Nevertheless, by and large, we can probably accept the idea that administration of piperacillin/tazobactam is a risk factor for causing increased nephrotoxicity with vancomycin.
The question, then, is to know what needs to be done with that in the clinics. Assuming that prescribing piperacillin/tazobactam is rational (ie, based on its anticipated activity against causative Gram-negative organisms, including Pseudomonas aeruginosa), several alternatives exist within the β-lactam class, such as ceftazidime, cefepime, carbapenems, or even ceftolozane/tazobactam (assuming tazobactam is not the cause of the problem), as well as in other classes, such as that of fluoroquinolones and aminoglycosides. Nevertheless, each of these alternatives has its own therapeutic and toxicity issues (for instance, aminoglycosides definitely enhance vancomycin nephrotoxicity3,4). Thus, we may easily be moving from Scylla to Charybdis and do more harm than good. If Gram-positive organisms is the target, we may get rid of vancomycin and try selecting another agent. Thus, the first safe move would be to check whether a more benign drug, such as an antistaphylococcal penicillin (nafcillin or oxacillin) could not do the job. If not, we have now a large array of seminovel and novel anti–Gram-positive antibiotics, such as daptomycin (lipopeptide); ceftaroline (an anti–methicillin-resistant Staphylococcus aureus cephalosporin); telavancin, oritavancin, and dalbavancin (lipoglycopeptides); linezolid and tedizolid (oxazolidinones); and even delafloxacin (a recently approved fluoroquinolone with very low minimum inhibitory concentrations against S. aureus, including methicillin-resistant ones), which are all active against most of the bacteria usually targeted by vancomycin. The questions, here, are at several levels of variable importance depending from the environment and the way we treat patients. For instance, do we wish our patients to go home faster (by reducing the number of injections [favoring, eg, oritavancin or dalbavancin] or by an easy switch to oral administration [selecting linezolid or tedizolid])? Or, would not some patients be at a particular risk of toxicity with an alternative drug (for instance, the risk linezolid-associated thrombocytopenia is enhanced by renal failure,23,24 and the high doses of daptomycin necessary in salvage therapy may cause a high level of eosinophilic pneumonia25)? Also, are we prepared to use some these drugs off-label (as their approved indications are, so far, often very limited)? Lastly, can we economically afford these new drugs?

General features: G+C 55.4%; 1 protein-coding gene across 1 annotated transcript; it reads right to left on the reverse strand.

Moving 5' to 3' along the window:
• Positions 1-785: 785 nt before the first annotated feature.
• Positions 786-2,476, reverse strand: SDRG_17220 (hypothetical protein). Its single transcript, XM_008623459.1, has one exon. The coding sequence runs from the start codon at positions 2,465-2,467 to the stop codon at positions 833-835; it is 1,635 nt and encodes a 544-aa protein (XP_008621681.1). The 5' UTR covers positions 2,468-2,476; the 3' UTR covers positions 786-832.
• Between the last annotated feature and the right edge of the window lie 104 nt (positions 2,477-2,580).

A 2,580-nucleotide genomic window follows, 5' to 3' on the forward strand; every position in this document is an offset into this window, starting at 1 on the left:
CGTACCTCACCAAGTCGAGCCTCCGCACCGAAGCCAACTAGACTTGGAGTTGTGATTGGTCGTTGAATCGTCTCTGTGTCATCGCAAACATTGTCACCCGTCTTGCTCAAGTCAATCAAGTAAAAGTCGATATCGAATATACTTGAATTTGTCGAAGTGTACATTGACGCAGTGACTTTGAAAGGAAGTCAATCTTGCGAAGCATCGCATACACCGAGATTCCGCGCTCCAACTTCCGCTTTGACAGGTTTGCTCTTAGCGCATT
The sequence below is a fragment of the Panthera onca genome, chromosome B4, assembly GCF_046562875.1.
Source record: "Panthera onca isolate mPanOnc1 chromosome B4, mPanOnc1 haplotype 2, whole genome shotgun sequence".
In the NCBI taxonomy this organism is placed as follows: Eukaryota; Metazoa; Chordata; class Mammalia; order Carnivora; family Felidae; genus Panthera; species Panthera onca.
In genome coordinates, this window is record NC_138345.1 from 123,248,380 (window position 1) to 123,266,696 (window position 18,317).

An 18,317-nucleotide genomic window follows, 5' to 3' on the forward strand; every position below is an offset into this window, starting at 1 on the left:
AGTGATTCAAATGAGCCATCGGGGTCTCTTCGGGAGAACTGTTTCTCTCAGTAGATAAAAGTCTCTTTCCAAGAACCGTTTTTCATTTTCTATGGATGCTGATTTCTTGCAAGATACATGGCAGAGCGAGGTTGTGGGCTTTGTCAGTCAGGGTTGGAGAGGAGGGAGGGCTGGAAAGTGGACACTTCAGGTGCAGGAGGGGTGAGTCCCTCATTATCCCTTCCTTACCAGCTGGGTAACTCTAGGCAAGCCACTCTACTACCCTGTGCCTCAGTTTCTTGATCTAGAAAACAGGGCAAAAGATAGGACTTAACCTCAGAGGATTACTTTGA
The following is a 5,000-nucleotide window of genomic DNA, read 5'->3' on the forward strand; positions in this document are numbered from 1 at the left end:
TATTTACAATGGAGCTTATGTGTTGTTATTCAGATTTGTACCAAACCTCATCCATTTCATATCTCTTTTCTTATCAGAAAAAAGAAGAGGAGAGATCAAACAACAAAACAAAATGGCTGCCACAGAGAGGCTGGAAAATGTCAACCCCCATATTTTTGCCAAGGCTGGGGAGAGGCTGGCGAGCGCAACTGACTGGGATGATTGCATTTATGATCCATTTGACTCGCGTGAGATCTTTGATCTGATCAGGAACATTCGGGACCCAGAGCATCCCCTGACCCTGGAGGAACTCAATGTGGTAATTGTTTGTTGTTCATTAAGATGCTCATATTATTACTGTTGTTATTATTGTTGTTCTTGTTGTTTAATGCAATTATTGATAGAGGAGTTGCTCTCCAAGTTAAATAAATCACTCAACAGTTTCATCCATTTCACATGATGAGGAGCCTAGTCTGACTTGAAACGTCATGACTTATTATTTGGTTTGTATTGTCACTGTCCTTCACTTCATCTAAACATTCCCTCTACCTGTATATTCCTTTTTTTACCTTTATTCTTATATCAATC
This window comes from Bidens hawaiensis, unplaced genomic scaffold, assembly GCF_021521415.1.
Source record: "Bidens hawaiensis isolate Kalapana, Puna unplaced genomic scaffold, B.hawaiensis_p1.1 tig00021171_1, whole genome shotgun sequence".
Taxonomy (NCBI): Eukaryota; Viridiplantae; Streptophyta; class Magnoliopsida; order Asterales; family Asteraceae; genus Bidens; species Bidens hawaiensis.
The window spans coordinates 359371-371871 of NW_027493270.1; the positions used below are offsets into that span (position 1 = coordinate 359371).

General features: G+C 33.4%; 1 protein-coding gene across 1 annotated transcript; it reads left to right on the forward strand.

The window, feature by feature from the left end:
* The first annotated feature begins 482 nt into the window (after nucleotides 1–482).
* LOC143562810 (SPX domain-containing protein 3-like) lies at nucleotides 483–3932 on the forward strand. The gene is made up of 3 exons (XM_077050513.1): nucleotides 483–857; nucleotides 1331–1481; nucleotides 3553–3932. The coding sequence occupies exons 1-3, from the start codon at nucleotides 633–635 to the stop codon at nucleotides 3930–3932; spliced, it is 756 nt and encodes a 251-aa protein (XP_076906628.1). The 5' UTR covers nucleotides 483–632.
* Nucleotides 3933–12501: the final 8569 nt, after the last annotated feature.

Thus, we are probably to live with the fact that piperacillin/tazobactam creates a risk of increased vancomycin nephrotoxicity and take every measure we can to protect our patients, while avoiding unnecessary changes in our current antibiotic armamentarium (if effective against the organisms we fight). This may be all the more important as vancomycin-induced nephrotoxicity is reversible, even sometimes without removing the drug from the patient's regimen.3 Nevertheless, we should continue to check for alternatives to both vancomycin (which may become less consistently effective as minimum inhibitory concentrations rise above 1.5 mg/L2,3) and to piperacillin/tazobactam, but remembering that primum non nocere must remain our motto.